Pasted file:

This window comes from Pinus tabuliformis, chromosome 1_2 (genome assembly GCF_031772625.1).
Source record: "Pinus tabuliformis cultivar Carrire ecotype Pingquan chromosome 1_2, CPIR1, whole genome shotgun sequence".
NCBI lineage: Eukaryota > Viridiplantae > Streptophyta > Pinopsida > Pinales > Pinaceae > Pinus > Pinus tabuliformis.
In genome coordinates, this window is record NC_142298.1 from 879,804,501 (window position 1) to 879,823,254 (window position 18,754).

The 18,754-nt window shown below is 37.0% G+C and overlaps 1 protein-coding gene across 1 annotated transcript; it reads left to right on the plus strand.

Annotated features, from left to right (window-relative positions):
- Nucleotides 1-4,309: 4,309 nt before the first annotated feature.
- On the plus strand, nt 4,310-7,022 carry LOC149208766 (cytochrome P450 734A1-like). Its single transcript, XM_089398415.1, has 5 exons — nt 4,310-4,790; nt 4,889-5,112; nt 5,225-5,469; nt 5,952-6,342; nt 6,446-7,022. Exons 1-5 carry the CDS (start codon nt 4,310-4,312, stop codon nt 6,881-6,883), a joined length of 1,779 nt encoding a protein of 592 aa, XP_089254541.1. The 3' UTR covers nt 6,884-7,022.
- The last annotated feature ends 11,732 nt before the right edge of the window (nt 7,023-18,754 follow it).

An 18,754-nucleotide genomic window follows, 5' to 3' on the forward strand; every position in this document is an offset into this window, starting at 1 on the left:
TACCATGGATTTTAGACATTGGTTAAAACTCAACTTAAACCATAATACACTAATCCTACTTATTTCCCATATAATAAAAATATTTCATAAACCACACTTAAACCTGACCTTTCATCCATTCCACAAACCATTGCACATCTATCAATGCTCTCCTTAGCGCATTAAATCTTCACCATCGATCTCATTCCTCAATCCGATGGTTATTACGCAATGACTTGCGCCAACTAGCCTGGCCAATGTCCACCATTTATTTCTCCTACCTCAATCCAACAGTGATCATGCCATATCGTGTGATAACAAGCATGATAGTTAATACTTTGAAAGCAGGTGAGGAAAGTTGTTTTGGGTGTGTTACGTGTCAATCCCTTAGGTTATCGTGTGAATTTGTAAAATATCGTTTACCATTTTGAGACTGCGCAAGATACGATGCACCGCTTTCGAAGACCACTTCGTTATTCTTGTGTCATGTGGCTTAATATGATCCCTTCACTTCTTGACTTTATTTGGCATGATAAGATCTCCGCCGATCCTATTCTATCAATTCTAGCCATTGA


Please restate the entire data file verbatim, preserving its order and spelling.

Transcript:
This window comes from Pinus tabuliformis, chromosome 1_2 (genome assembly GCF_031772625.1).
Source record: "Pinus tabuliformis cultivar Carrire ecotype Pingquan chromosome 1_2, CPIR1, whole genome shotgun sequence".
NCBI lineage: Eukaryota > Viridiplantae > Streptophyta > Pinopsida > Pinales > Pinaceae > Pinus > Pinus tabuliformis.
In genome coordinates, this window is record NC_142298.1 from 879,804,501 (window position 1) to 879,823,254 (window position 18,754).

The 18,754-nt window shown below is 37.0% G+C and overlaps 1 protein-coding gene across 1 annotated transcript; it reads left to right on the plus strand.

Annotated features, from left to right (window-relative positions):
- Nucleotides 1-4,309: 4,309 nt before the first annotated feature.
- On the plus strand, nt 4,310-7,022 carry LOC149208766 (cytochrome P450 734A1-like). Its single transcript, XM_089398415.1, has 5 exons — nt 4,310-4,790; nt 4,889-5,112; nt 5,225-5,469; nt 5,952-6,342; nt 6,446-7,022. Exons 1-5 carry the CDS (start codon nt 4,310-4,312, stop codon nt 6,881-6,883), a joined length of 1,779 nt encoding a protein of 592 aa, XP_089254541.1. The 3' UTR covers nt 6,884-7,022.
- The last annotated feature ends 11,732 nt before the right edge of the window (nt 7,023-18,754 follow it).

An 18,754-nucleotide genomic window follows, 5' to 3' on the forward strand; every position in this document is an offset into this window, starting at 1 on the left:
TACCATGGATTTTAGACATTGGTTAAAACTCAACTTAAACCATAATACACTAATCCTACTTATTTCCCATATAATAAAAATATTTCATAAACCACACTTAAACCTGACCTTTCATCCATTCCACAAACCATTGCACATCTATCAATGCTCTCCTTAGCGCATTAAATCTTCACCATCGATCTCATTCCTCAATCCGATGGTTATTACGCAATGACTTGCGCCAACTAGCCTGGCCAATGTCCACCATTTATTTCTCCTACCTCAATCCAACAGTGATCATGCCATATCGTGTGATAACAAGCATGATAGTTAATACTTTGAAAGCAGGTGAGGAAAGTTGTTTTGGGTGTGTTACGTGTCAATCCCTTAGGTTATCGTGTGAATTTGTAAAATATCGTTTACCATTTTGAGACTGCGCAAGATACGATGCACCGCTTTCGAAGACCACTTCGTTATTCTTGTGTCATGTGGCTTAATATGATCCCTTCACTTCTTGACTTTATTTGGCATGATAAGATCTCCGCCGATCCTATTCTATCAATTCTAGCCATTGA